Judge Biggers gave the following instructions on good faith:

The court further instructs the jury that good faith is a defense to mail fraud. Therefore, if you believe from the evidence that the submittals containing incorrect information were sent to ITT for the purpose of enabling Medart to obtain from ITT money which the defendant had reasonable grounds for believing and did believe that Medart was entitled by contract to receive from ITT and were not sent to ITT for the purpose of defrauding ITT, then it would be your duty to find the defendant not guilty of the charges made in counts 1 through 23.

However, a fraudulent misrepresentation or fraudulent representation may be accomplished by conduct, by acts as well as by words, by silence when there is a duty to speak, by half-truths calculated to mislead, or by statements made with a reckless indifference as to whether they are true or false. Thus the defense claim of good faith, while relevant to innocence, would not justify false or reckless representations and promises made by a defendant.

Kimmel asserts that the second paragraph negates the impact of the first, thereby emasculating his good faith defense.

 2

At early common law, some of their methods were not subtle: one circuit riding judge put jurors into oxcarts and carried them around with him until they had reached a decision. Comment, Deadlocked Juries and Dynamite: A Critical Look at the Allen Charge, 31 U. Chi. L. Rev. 386 (1964), citing Crabb, History of English Law 287 (1829). Even in more recent times, American judges have resorted to physical coercion or threats of coercion. See, e.g., Commonwealth v. Moore, 398 Pa. 198, 157 A.2d 65 (1959) (jury forced to deliberate all night); Mead v. City of Richland Center, 237 Wis. 537, 297 N.W. 419 (1941) (threat of an unheated jury room made in the dead of winter)

 3

Now, any verdit (sic throughout) that you return must represent the considered judgment of each juror. In order to return a verdit, then, it will be necessary that each juror agree thereto. Before your verdit can be accepted by the Court, all twelve jurors must agree upon that verdit. It is your duty as jurors to consult with one another and to deliberate and to each agree, if you can do so without violence to your individual judgment. Each of you must decide the case for yourself, but only after impartial consideration of the evidence with your fellow jurors. Do not hesitate to re-examine your own views, do not hesitate to change your opinion if you are convinced that it is erroneous, but do not surrender your honest conviction as to the weight or effect of the evidence solely because of the opinion of your fellow jurors. Remember at all times you not (sic) partisans, you are judges, judges of the facts, and your sole interest is to seek the truth from the evidence in this case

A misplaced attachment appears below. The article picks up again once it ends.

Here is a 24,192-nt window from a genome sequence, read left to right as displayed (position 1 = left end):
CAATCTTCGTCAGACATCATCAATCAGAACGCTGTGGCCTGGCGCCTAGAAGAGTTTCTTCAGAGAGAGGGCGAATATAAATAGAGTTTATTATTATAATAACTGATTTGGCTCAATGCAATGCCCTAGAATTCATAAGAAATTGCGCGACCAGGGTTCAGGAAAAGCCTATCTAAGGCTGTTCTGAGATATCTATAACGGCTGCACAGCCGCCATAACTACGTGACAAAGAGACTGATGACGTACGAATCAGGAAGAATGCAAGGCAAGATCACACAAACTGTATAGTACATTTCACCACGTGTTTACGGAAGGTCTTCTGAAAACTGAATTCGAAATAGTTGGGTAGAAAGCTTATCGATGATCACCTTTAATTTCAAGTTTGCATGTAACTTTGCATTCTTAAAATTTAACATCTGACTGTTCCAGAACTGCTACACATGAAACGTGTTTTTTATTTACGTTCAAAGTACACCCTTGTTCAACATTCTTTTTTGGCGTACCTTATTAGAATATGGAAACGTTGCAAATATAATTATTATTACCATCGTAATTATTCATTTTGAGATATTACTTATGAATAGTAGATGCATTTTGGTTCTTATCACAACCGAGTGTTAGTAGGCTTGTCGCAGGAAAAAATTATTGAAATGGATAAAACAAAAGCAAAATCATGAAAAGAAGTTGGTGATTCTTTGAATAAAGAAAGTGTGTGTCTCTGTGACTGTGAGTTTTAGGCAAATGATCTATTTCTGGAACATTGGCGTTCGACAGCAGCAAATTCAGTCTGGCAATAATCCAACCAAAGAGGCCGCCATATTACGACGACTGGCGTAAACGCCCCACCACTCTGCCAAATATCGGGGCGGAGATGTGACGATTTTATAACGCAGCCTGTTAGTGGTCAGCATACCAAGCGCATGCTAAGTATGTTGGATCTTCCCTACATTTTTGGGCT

4

I am going to ask that you continue your deliberation in an effort to agree upon a verdit (sic throughout) and dispose of this case. I have a few additional comments I would like for you to consider as you do. This is an important case, the trial has been expensive in time, effort, money, both the defense and the prosecution. If you should fail to agree upon a verdit in this case, the case is left open and it must be tried again. Obviously, another trial would only serve to increase the cost to both sides, and there is no reason to believe that the case can be tried again by either side better or more exhaustively than it was tried before you

And any future jury must be selected in the same manner and from the same source as you were chosen, and there is no reason to believe that the case could even be submitted to 12 men and women more conscientious, more impartial, more competent to decide it or that more clear evidence could be produced to them.

So I am going to suggest that if a substantial number, substantial majority of you are for a conviction, that each descending (sic) juror ought to consider whether a doubt in his or her own mind is a reasonable one, since it appears to make no effective impression upon the minds of other people on the jury.

On the other hand, though, I want to also say that if a lesser number of you are for acquittal, or even if less than a majority of you are for acquittal, then the other jurors ought to seriously ask themselves again whether they do not have a reason to doubt the correctness of a judgment which is not shared by several of their fellow jurors, and whether they do not have a reason to doubt the correctness of a judgment which is not shared by several of their fellow jurors, and whether they should distrust the weight and sufficiency of the evidence which fails to convince several of their fellow jurors beyond a reasonable doubt.

I want you to remember at all times that no juror is expected to yield a conscientious conviction as to the weight or efficiency (sic) of the evidence, but I would like for you also to remember that after a full deliberation and consideration of the evidence in that case, it is your duty to agree upon a verdit in this case, if you can do so without surrendering your conscientious conviction.

 5

[T]he real question is whether the jury was required to deliberate an unreasonable length of time or for unreasonable intervals or was threatened with the prospect of such unreasonably lengthy deliberations. ABA Standards, p. 15.135